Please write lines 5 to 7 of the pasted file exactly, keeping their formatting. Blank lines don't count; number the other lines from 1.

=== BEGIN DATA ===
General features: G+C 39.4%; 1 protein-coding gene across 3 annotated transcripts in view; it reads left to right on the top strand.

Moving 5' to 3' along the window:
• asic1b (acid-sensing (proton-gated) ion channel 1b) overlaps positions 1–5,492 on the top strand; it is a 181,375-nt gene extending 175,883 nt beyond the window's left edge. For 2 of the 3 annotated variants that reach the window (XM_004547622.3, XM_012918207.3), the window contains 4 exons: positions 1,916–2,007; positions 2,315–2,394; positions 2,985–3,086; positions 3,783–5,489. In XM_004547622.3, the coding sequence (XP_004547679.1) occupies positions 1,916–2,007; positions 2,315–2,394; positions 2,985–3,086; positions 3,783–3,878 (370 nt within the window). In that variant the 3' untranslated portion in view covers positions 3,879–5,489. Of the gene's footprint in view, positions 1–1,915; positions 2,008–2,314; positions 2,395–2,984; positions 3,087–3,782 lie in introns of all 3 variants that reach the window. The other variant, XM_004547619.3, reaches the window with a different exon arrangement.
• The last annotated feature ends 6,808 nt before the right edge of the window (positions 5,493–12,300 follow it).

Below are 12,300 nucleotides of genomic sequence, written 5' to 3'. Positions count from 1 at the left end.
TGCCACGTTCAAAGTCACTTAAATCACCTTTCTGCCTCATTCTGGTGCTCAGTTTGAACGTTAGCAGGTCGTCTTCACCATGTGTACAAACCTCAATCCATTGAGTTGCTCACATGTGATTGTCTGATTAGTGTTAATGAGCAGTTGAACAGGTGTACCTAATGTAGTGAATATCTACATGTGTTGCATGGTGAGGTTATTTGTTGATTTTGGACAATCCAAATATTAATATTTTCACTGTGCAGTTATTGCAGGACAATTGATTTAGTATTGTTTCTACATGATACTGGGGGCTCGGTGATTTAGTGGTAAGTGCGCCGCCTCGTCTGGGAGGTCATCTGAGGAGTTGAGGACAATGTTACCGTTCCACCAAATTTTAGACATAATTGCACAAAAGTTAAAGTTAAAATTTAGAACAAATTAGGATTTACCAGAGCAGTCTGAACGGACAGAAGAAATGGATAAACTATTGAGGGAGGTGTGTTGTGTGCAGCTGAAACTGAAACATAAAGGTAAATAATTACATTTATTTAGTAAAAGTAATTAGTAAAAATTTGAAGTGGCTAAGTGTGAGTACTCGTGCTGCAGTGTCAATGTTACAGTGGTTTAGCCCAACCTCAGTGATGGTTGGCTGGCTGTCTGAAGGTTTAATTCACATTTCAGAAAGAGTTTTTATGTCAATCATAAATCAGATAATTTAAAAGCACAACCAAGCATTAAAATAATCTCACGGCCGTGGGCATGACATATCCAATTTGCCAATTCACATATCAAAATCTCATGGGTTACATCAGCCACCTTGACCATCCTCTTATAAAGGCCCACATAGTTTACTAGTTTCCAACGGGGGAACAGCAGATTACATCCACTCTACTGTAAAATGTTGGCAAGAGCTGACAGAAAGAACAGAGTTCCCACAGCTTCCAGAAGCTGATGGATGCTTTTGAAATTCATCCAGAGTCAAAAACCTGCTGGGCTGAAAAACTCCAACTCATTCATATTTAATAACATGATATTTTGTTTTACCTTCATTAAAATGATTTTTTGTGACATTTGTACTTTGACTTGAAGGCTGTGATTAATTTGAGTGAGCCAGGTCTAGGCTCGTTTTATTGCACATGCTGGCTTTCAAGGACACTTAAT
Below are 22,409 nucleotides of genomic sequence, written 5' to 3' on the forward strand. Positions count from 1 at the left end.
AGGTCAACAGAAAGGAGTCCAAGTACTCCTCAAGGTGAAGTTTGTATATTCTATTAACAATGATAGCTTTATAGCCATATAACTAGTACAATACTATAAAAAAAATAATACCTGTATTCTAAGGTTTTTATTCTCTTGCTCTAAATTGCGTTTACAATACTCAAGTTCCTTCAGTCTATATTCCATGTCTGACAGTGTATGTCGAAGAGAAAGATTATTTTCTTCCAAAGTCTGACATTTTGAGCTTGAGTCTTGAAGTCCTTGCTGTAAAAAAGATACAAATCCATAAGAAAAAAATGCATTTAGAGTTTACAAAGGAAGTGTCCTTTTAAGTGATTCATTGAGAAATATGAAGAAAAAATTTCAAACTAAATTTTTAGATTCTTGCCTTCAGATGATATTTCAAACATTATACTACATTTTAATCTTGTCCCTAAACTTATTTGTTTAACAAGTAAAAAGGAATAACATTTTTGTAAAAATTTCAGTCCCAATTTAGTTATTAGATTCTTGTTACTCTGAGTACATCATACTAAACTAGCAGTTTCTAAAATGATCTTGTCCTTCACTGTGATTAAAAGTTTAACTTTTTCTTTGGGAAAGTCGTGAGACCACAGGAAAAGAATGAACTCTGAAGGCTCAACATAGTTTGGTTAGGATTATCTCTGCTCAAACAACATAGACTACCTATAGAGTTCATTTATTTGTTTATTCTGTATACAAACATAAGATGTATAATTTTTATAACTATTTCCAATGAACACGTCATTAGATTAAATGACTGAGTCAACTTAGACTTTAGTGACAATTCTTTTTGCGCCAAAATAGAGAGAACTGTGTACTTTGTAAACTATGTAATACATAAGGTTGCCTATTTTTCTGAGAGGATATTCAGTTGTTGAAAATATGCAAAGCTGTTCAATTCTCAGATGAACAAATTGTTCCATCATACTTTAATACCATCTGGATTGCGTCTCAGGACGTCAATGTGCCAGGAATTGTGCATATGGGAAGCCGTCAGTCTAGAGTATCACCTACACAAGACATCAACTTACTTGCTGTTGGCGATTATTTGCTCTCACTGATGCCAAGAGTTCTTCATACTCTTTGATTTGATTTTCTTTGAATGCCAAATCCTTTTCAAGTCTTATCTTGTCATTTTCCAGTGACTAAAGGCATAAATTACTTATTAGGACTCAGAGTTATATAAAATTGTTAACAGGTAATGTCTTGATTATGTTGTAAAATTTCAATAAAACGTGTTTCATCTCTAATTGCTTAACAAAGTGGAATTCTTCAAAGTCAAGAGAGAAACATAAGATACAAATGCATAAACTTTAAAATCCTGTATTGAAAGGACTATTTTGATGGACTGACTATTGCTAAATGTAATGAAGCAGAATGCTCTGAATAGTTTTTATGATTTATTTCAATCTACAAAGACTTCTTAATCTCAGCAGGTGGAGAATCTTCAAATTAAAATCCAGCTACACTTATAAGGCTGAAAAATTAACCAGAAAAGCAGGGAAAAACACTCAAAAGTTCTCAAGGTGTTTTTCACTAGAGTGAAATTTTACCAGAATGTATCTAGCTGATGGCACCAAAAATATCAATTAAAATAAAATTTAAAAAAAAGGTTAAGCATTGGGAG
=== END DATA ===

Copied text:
Below are 12,300 nucleotides of genomic sequence, written 5' to 3'. Positions count from 1 at the left end.
TGCCACGTTCAAAGTCACTTAAATCACCTTTCTGCCTCATTCTGGTGCTCAGTTTGAACGTTAGCAGGTCGTCTTCACCATGTGTACAAACCTCAATCCATTGAGTTGCTCACATGTGATTGTCTGATTAGTGTTAATGAGCAGTTGAACAGGTGTACCTAATGTAGTGAATATCTACATGTGTTGCATGGTGAGGTTATTTGTTGATTTTGGACAATCCAAATATTAATATTTTCACTGTGCAGTTATTGCAGGACAATTGATTTAGTATTGTTTCTACATGATACTGGGGGCTCGGTGATTTAGTGGTAAGTGCGCCGCCTCGTCTGGGAGGTCATCTGAGGAGTTGAGGACAATGTTACCGTTCCACCAAATTTTAGACATAATTGCACAAAAGTTAAAGTTAAAATTTAGAACAAATTAGGATTTACCAGAGCAGTCTGAACGGACAGAAGAAATGGATAAACTATTGAGGGAGGTGTGTTGTGTGCAGCTGAAACTGAAACATAAAGGTAAATAATTACATTTATTTAGTAAAAGTAATTAGTAAAAATTTGAAGTGGCTAAGTGTGAGTACTCGTGCTGCAGTGTCAATGTTACAGTGGTTTAGCCCAACCTCAGTGATGGTTGGCTGGCTGTCTGAAGGTTTAATTCACATTTCAGAAAGAGTTTTTATGTCAATCATAAATCAGATAATTTAAAAGCACAACCAAGCATTAAAATAATCTCACGGCCGTGGGCATGACATATCCAATTTGCCAATTCACATATCAAAATCTCATGGGTTACATCAGCCACCTTGACCATCCTCTTATAAAGGCCCACATAGTTTACTAGTTTCCAACGGGGGAACAGCAGATTACATCCACTCTACTGTAAAATGTTGGCAAGAGCTGACAGAAAGAACAGAGTTCCCACAGCTTCCAGAAGCTGATGGATGCTTTTGAAATTCATCCAGAGTCAAAAACCTGCTGGGCTGAAAAACTCCAACTCATTCATATTTAATAACATGATATTTTGTTTTACCTTCATTAAAATGATTTTTTGTGACATTTGTACTTTGACTTGAAGGCTGTGATTAATTTGAGTGAGCCAGGTCTAGGCTCGTTTTATTGCACATGCTGGCTTTCAAGGACACTTAAT
Below are 22,409 nucleotides of genomic sequence, written 5' to 3' on the forward strand. Positions count from 1 at the left end.